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Crimea - Interview

  by Jamie Rowland

published: 30 / 11 / 2005

Crimea - Interview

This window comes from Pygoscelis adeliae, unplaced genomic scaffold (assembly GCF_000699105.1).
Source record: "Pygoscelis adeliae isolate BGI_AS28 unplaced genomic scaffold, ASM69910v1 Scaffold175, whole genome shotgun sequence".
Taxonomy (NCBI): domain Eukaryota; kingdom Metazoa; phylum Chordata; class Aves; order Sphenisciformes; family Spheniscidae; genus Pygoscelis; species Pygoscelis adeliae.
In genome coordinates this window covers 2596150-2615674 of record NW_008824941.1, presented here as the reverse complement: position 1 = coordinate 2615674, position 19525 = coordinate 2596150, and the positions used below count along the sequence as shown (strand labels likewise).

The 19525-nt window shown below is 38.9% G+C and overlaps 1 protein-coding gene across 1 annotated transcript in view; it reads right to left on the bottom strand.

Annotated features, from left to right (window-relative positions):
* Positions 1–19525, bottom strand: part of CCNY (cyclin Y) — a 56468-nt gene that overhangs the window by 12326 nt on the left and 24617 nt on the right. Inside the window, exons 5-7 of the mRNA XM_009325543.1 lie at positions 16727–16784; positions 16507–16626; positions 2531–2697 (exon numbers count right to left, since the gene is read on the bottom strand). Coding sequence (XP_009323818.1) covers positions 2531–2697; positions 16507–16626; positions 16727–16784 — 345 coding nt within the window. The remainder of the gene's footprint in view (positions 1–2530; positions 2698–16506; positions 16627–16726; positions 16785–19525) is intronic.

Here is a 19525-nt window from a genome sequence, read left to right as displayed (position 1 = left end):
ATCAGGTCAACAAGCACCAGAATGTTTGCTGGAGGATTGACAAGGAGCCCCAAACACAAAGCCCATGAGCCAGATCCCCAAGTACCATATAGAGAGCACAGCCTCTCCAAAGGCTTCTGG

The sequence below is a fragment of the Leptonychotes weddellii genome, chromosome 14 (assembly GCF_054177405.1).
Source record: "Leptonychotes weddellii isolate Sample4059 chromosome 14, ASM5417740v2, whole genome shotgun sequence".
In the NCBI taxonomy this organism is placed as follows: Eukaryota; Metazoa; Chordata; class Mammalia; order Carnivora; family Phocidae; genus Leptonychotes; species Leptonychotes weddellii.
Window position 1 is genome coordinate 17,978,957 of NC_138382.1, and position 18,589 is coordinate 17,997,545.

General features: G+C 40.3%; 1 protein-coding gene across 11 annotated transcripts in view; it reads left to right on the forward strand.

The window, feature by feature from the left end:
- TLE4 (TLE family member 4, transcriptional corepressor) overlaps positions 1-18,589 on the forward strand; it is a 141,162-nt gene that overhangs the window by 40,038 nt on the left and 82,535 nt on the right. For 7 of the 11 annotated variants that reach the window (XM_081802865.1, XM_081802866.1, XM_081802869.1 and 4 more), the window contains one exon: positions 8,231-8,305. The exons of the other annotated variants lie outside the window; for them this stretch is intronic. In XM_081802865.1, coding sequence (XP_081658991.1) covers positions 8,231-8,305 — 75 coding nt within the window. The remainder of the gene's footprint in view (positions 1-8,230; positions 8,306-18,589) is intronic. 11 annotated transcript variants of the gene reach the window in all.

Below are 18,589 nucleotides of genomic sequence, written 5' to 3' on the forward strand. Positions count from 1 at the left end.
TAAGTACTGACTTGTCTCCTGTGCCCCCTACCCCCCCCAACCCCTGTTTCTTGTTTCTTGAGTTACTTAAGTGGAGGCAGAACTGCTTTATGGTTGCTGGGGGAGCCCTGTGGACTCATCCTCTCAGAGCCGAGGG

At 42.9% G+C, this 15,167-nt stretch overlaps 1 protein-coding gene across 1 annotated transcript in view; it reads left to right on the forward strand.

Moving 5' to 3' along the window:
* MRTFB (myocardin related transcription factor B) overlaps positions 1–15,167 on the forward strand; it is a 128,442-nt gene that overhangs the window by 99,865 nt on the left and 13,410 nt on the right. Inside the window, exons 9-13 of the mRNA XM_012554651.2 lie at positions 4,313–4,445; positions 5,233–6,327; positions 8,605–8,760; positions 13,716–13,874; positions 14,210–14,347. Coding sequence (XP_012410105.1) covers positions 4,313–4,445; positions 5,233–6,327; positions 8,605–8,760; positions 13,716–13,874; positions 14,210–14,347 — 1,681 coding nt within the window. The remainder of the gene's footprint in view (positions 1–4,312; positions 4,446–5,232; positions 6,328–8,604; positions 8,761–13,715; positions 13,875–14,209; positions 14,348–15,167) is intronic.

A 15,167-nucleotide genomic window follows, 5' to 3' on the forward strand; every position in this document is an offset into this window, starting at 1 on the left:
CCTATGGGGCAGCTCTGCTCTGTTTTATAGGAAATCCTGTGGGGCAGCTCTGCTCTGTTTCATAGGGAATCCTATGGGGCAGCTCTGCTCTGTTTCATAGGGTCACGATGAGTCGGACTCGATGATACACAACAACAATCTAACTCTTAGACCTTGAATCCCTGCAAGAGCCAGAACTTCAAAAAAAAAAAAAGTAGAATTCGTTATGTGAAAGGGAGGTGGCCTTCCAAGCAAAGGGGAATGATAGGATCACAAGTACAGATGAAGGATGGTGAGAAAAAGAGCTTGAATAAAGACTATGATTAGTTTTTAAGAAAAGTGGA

Formed out of the ashes of the almost massive the Crocketts, the Crimea have just released their debut album 'Tragedy Rocks'. Members Andrew Stafford and Andy Norton talk to Jamie Rowland about their anthemic form of rock and its American recording